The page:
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12 Rules to Follow to Perfect Your Animation Demo Reel

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What goes into a great student demo reel? This is one of the most common questions that we get asked by our students at Escape Studios; and for a good reason. Putting together a great demo reel is the single most important factor in whether or not a student will get hired, as it is a showcase for your work.

So what goes into a great reel? Below are our 12 rules for success.

Rule 1: Start strong, and create a great first impression

Put your best work first and last. Most studios will likely invest about ten seconds into watching your reel. If they see weakness at the start, they won’t keep watching. So, start strong, and be sure to grab their attention.

Rule 2: Avoid mistakes

If in doubt… leave it out! If your demo reel has mistakes in it, the studio will notice, and they will weed out your reel. Why? Because they will assume one of two things: either you saw the mistake but could not fix it, or you didn’t see the mistake at all. Either way, your reel is in the bin.

Rule 3: Customise your reel for the job

Don’t have a ‘one size fits all’ demo reel. Re-edit your reel to suit the job you are applying for. If you’re applying for a job at Pixar, your reel should be very different to the one you submit to Framestore. Why? Because Pixar specialise in cartoony animation, whilst Framestore tends to do photorealistic creature work. Customise your reel to suit the studio. On your blog or website you should have a reel for character work and one for creature work. Don’t confuse the two.

Rule 4: Be online

DVDs and paper portfolios are history. Your reel should be easy to find; hosted at your blog or website. Nowadays, you also need to be on LinkedIn. Recruiters live on LinkedIn. Don’t forget to state on LinkedIn that you are available for work, and include a link to your reel.

Rule 5: Polish your work and learn Premiere or Final Cut

You are representing yourself to the studio. Presentation is important, so make sure that the edit looks nice. Learn Adobe Premiere so you can cut and re-cut your own reel.

Rule 6: Gather opinions from people you respect

Find people who understand the industry you are applying for to help you review and critique your own demo reel. They’ll likely spot things you may have missed, and be able to offer a fresh perspective.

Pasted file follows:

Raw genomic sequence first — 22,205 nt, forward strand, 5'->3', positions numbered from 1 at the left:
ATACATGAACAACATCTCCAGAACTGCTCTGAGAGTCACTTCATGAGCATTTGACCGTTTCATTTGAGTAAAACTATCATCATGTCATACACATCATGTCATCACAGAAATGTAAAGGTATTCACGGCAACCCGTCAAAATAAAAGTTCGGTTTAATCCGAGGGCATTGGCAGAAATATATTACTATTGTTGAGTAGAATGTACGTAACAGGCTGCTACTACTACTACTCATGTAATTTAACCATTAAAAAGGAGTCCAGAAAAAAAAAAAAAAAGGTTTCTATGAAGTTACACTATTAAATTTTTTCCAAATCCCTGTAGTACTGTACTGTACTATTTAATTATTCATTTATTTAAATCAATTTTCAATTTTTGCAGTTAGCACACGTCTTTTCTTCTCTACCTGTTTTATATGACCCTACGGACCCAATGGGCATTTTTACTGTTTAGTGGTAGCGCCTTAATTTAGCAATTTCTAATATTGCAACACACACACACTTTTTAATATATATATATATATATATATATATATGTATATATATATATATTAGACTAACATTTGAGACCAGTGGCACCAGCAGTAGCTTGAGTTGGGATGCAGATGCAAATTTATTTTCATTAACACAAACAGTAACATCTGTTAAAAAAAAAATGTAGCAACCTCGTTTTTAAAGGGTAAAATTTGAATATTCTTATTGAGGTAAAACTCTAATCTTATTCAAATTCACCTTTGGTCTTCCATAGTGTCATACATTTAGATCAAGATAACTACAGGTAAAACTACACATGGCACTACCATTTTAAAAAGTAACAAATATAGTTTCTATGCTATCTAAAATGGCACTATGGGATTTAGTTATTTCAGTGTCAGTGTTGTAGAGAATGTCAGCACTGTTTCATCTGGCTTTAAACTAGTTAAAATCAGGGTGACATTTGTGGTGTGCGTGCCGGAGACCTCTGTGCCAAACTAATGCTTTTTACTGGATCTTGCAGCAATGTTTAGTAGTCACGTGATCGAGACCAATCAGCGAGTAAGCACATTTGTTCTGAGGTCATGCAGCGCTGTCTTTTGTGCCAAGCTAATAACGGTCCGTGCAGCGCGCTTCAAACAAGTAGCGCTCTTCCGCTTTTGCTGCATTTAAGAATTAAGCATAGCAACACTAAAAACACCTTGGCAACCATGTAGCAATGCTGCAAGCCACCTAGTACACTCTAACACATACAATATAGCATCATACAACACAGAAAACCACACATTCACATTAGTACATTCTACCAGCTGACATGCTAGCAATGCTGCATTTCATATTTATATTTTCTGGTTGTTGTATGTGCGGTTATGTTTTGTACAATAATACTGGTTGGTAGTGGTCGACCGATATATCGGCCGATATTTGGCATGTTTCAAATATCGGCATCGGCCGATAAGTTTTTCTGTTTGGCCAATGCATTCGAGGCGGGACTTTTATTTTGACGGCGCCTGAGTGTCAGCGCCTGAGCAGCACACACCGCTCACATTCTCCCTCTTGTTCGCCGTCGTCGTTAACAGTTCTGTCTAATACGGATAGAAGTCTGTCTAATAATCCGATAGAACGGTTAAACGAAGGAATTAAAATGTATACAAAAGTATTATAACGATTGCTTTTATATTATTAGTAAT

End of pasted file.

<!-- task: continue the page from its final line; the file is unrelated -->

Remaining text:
Rule 7: Your friends may not be the best judge of your work

You’ve probably looked at your reel so many times that you replay it in your sleep. Your friends and family may say they like your reel because they like you and they do not wish to offend you. So get impartial advice from a pro – and apply their advice to improve your showreel! Tough love will help you in the long run.

Rule 8: Don’t sacrifice quality for quantity

A short reel with a few good shots is much better than a long reel with many weak ones. Remember that studios will not look at a long reel, at least not all the way through. Polish and perfect what you have, and discard the rest.

Rule 9: Show your name and contact details at the front and at the end

Don’t make it hard for people to find you. Include your full name, your website or blog, your email address and your telephone number. Make yourself easy to find. Email addresses should always be professional; avoid things like gr8lover@gmail.com.

Rule 10: Keep it short

Students should have a demo reel that is no more than a minute long. Remember, quality over quantity.

Rule 11: Include a reel breakdown list on the reel at the end

If there is anything on the reel that you didn’t do, make it clear at the end, and give full credit to the creator. Don’t ever take credit for work which is not your own. This is a small industry, and you will get found out. Watch out – don’t use other people’s work!

Rule 12: Don’t use copyrighted music on your reel

You will want to host your reel on YouTube and/or Vimeo. If you use music which is owned by someone else, your reel is likely to be deleted for copyright violations.

Alex Williams, has worked on films including The Lion King, The Iron Giant and Who Framed Roger Rabbit? He’s currently the Head of Animation at Escape Studios, a leading VFX, Animation, Games and Motion Graphics academy, based in central London.

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